Boston's Commercial Market Picking Up?

Tower’s sale may be a sign office market’s stirring
By Casey Ross, Globe Staff | September 30, 2009

In a sign that Boston’s moribund office market is stirring, a 14-story building on the waterfront drew heated bidding from more than a score of potential buyers before selling to the investment bank Credit Suisse for $106.2 million.

Credit Suisse beat out 21 other bidders for 470 Atlantic Ave., a 330,000-square-foot building on Independence Wharf, an executive involved in the deal said.

The sale breaks months of paralysis in an office market that has been starved of capital for large transactions, as banks and other institutional buyers hesitate to put money out while office rents are falling and property owners are losing large tenants. But the 470 Atlantic Ave. sale suggests there is demand for well-located buildings with solid tenants.

Sandwiched between the InterContinental Boston hotel and the Moakley Bridge over Fort Point Channel, the building is 90 percent leased by several large firms, including the insurance firm William Gallagher Associates and Babson Capital Management, a subsidiary of MassMutual Financial Group.

Robert Griffin, of the Cushman & Wakefield brokerage, handled the sale for the owner, a General Electric Co. subsidiary. He said the building quickly attracted interest after going on the market in June, with more than 40 potential buyers touring the property before about half submitted bids.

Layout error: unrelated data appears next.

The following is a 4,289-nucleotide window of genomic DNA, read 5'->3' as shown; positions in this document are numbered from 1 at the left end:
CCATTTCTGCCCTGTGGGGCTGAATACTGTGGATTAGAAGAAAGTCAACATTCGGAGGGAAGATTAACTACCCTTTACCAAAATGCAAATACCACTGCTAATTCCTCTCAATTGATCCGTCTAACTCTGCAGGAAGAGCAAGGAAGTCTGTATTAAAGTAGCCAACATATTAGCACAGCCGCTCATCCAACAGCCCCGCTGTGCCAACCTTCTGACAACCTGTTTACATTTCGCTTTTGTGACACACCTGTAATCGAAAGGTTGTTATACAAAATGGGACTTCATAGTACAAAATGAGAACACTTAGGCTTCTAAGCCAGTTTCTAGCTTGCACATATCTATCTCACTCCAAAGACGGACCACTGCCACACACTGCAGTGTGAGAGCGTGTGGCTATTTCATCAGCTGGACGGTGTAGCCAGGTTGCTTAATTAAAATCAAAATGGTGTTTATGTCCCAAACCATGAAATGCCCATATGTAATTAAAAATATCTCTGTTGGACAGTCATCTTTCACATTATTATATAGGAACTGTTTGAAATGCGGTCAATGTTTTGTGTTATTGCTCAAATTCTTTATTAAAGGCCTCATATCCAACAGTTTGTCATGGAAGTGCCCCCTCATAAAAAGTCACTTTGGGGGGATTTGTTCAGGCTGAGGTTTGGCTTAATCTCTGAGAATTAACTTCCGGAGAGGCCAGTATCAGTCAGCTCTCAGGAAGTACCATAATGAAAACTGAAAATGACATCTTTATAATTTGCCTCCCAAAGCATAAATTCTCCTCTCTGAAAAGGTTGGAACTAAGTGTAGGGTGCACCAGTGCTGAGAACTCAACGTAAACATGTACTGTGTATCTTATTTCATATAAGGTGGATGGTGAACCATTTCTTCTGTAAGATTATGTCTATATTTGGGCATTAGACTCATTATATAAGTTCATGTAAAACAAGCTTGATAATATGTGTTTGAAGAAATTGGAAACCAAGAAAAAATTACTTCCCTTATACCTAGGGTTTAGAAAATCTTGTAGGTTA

“The conventional wisdom right now would say there is not a lot of money out there for assets like this, but we found just the opposite,’’ said Griffin, president of the New England region for Cushman. “This is an indication there is a lot of equity out there to buy property that might be put on the market in the future.’’

Executives at Credit Suisse could not be reached for comment. Built in 1927, 470 Atlantic was renovated in 2001 and 2004, creating 28,000-square-foot floor plates and 9-foot ceilings. The wharf outside the building is known as the site of the Boston Tea Party in 1773.

The building’s sale is the first major transaction since the sale of One Winthrop Square in July. Before that, there had not been a sale of a major building in more than six months.

Boston’s office market has suffered in the economic downturn, with job losses opening chunks of space in office towers. Asking rents for premium space in office towers have dropped about 28 percent in two years, to about $50 per square foot, according to the real estate services firm Jones Lang LaSalle.

The numbers are similar, if not worse, in other major cities, where sales of office building have all but stalled, save for a few transactions due to foreclosures and other distress situations.

In Boston, a lack of construction has kept vacancy rates from increasing even more. During the third quarter, a tower at Two Financial Center became the first new office property to hit the market in five years.

Casey Ross can be reached at

© Copyright 2009 The New York Times Company